The Spectator

Spectator letters: Scottish Tories, ambulances and Florence Nightingale

Text settings

The other Tory split

Sir: With regard to the article by James Forsyth (‘The great Tory split’, 6 September), there is another dimension to the future of the Conservative party of which the Scottish independence vote is symbolic. The Conservative and Unionist party looks as though it lacks the leadership and the political skills to keep the Union together, certainly to make a convincing job of it. Whichever way the vote goes, it will not reflect well on the Conservative leadership. They are seen as part of an ‘out of touch’ Westminster elite which has neglected not just Scotland but much of England, becoming a party of the south-east rather than a genuinely national/UK wide party; what is more they do not seem even to mind that this is the case.

William Burke

Castor, Peterborough

They started it!

Sir: Pavel Stroilov’s commentary on Russia and Nato (‘Russia’s Nato myth’, 6 September) falls at the first hurdle. Any analysis of what is happening in Ukraine which fails to acknowledge that the confrontation started with the insurrection on the Maidan, leading to the overthrow of the democratically elected, if unlovely, government, at the very least encouraged by the West, is disingenuous. And goodness me, there is a lot of disingenuousness about on this point. Mr Stroilov’s failure to mention this and his insistence that Russia has invaded Ukraine devalue whatever credibility one would be inclined to give to his interpretation of the Kremlin documents he took. He may be the Russians’ Edward Snowden, but he may not be. I hope we resist any calls to send him back from Mr Putin in any event.

Jonathan Wynne Evans


Dawkins’s sinister idea

Sir: Thank goodness for Simon Barnes (‘A life worth living’, 6 September). As the father of an autistic boy myself, his compassion and good sense struck a real chord. Of course these conditions bring difficulty and struggle, but they also generate great joy, fulfilment and laughter, both for the individual and those around him. Hardship and suffering may or may not be noble — Dawkins might care to opine on that too, although Aristotle beat him to it — but there is no doubt that they are what real life is about.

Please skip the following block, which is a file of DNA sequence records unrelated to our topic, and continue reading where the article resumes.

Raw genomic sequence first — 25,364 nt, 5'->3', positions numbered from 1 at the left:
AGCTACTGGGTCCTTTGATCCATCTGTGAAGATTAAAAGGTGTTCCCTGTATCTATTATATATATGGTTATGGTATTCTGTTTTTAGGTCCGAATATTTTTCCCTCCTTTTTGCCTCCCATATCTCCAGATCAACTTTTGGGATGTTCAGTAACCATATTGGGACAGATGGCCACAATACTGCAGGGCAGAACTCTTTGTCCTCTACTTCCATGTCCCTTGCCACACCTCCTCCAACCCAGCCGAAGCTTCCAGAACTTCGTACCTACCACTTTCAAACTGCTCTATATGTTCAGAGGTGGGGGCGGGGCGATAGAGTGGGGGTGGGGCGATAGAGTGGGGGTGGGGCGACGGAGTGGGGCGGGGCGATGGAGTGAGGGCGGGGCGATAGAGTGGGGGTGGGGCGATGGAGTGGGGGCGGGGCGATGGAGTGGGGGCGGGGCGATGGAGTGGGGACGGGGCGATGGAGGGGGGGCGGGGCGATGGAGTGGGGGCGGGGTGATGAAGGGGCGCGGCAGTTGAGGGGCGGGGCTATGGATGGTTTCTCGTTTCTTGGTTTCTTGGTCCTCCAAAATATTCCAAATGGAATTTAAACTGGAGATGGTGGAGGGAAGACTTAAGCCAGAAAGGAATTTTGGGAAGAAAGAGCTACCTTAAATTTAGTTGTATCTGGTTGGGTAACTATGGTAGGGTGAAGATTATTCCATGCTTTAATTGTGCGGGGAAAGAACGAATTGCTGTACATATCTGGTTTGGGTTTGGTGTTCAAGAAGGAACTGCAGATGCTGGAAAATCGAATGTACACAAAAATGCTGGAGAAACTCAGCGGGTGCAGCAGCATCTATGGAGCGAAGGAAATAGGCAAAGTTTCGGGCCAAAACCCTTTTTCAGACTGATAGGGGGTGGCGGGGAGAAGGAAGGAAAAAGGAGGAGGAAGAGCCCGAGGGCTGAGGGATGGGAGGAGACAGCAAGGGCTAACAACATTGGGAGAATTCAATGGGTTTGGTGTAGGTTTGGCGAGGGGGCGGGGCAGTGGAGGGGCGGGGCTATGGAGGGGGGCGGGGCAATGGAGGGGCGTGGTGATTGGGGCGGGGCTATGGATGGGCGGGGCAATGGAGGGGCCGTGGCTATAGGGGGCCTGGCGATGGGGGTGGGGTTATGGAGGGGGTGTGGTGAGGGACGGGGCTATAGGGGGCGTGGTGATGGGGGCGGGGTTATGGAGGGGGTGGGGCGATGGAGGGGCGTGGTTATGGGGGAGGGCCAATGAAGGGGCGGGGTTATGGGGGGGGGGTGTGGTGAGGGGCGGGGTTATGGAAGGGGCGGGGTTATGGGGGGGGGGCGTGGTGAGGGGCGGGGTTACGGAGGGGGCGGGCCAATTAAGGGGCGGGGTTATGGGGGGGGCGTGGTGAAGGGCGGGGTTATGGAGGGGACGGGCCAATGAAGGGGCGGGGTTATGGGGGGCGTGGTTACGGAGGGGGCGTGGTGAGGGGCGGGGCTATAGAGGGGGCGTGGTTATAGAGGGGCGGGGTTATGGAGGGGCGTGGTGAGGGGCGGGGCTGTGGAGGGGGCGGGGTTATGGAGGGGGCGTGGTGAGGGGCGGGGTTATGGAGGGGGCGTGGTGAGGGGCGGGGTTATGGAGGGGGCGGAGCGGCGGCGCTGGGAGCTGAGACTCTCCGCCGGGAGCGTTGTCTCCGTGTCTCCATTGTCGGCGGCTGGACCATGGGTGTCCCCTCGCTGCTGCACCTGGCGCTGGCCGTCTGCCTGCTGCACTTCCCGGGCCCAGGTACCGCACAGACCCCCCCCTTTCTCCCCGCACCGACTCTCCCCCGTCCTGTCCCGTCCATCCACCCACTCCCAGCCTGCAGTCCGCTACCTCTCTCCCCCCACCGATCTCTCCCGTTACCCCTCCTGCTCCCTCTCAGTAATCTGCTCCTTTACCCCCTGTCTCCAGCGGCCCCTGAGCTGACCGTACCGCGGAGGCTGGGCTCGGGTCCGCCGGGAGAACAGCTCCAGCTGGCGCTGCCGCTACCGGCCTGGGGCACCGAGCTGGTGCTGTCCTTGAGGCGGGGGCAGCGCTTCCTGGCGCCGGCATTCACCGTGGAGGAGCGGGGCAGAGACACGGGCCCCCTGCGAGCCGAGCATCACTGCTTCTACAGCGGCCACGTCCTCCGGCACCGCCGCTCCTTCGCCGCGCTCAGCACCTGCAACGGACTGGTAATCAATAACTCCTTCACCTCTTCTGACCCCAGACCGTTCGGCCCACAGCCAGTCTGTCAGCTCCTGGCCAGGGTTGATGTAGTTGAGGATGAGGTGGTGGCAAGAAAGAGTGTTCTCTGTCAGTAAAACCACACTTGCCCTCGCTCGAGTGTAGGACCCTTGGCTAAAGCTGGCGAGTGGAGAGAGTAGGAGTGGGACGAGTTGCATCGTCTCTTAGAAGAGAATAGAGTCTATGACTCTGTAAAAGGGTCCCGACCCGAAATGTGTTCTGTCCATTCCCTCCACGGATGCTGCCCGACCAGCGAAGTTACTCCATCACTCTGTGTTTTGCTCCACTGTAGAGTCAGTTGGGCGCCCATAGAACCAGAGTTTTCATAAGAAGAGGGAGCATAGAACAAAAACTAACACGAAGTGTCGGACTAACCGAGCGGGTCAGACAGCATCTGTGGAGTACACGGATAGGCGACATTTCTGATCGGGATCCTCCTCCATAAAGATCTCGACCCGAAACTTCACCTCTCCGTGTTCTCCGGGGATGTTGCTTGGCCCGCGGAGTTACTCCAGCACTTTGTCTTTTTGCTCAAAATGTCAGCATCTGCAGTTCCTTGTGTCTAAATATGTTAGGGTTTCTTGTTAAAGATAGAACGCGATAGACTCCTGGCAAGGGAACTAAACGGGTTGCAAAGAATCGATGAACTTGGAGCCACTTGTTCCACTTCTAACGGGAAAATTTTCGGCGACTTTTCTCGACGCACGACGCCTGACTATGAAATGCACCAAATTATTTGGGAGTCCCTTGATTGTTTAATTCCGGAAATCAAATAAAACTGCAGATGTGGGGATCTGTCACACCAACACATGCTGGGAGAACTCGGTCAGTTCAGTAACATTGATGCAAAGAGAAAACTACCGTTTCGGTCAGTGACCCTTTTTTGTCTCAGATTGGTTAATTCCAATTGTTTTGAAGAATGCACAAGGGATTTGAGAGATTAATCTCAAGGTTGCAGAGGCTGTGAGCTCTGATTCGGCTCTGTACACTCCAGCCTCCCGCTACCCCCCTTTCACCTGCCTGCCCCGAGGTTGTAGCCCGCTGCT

To suggest attempting to eradicate all life’s imperfections in search of a ‘smoother’ existence is not only sinister, but also morally lazy.

John Smith


Doing our best

Sir: We were concerned to read Mary Wakefield’s representation of London Ambulance Service (‘999 emergency’, 30 August) which didn’t tell the true story.

We are indebted to our professional and hard-working staff for their commitment and dedication. We handled over 1.7 million calls last year and this is increasing every year. Listening to our staff is essential — and we are doing exactly that.

Action to make things better includes recruiting 500 frontline staff, doubling the number of paramedics providing telephone advice so as to avoid sending ambulances to less serious calls, creating better career opportunities, spending £1.2 million on further education and changing shift patterns to reduce the pressure on staff working at our busiest times.

We’re disappointed that Mary didn’t take up our invitation to meet us before writing her cover story, as this may have helped prevent a number of inaccuracies. For example, 111 operators can’t dispatch ambulances; we were not at surge purple for a week; there is no unofficial ‘at risk’ list for paramedics; no disciplinary action is taken for minor paperwork errors; and we do not have the power to strike paramedics from the register. We are committed to providing outstanding patient care and creating better working lives for all our staff, who are professional and compassionate and doing their very best in difficult circumstances.

Ann Radmore, Chief Executive, London Ambulance Service, London SE1

Young fans of old comedy

Sir: I can allay Mark Mason’s fears (‘Off the telly’, 30 August) about the cultural ignorance of the young. I don’t believe the twentysomethings to whom he has spoken are typical of their generation. My four children are in their early twenties, and they and their friends have long been familiar with the work of Vic and Bob, to say nothing of Monty Python, Dad’s Army, Fawlty Towers and Beyond The Fringe. The Young Ones, Spitting Image and Brass Eye have acquired cult status, and they quote Alan Partridge endlessly.

Far from splintering generations, new technology provides instant access to any number of decades-old programmes that might otherwise be forgotten. Why would my 20-year-old wait for Tony Hancock and Peter Sellers to roll around on television when he can find them with a couple of clicks on Youtube? Keep up, Mark!

Caro Fraser

London SE12

Nightingale’s paper trail

Sir: I hate to contradict so fine a historian as Jane Ridley (Books, 6 September), but among Victorian women, Florence Nightingale’s paper trail far exceeds Queen Victoria’s, and Nightingale undoubtedly did ‘a hell of a lot more work’ than the Queen.

Mark Bostridge

London NW3

Contintental drift

Sir: Like many writers and broadcasters covering the Rotherham sex abuse scandal, Colin Brewer refers to the alleged offenders as ‘Asian’ (‘Does social work work?’, 30 August). If I was a member of South Yorkshire’s Chinese or Indian community I would find this offensive.

Simon Collins

Chevy Chase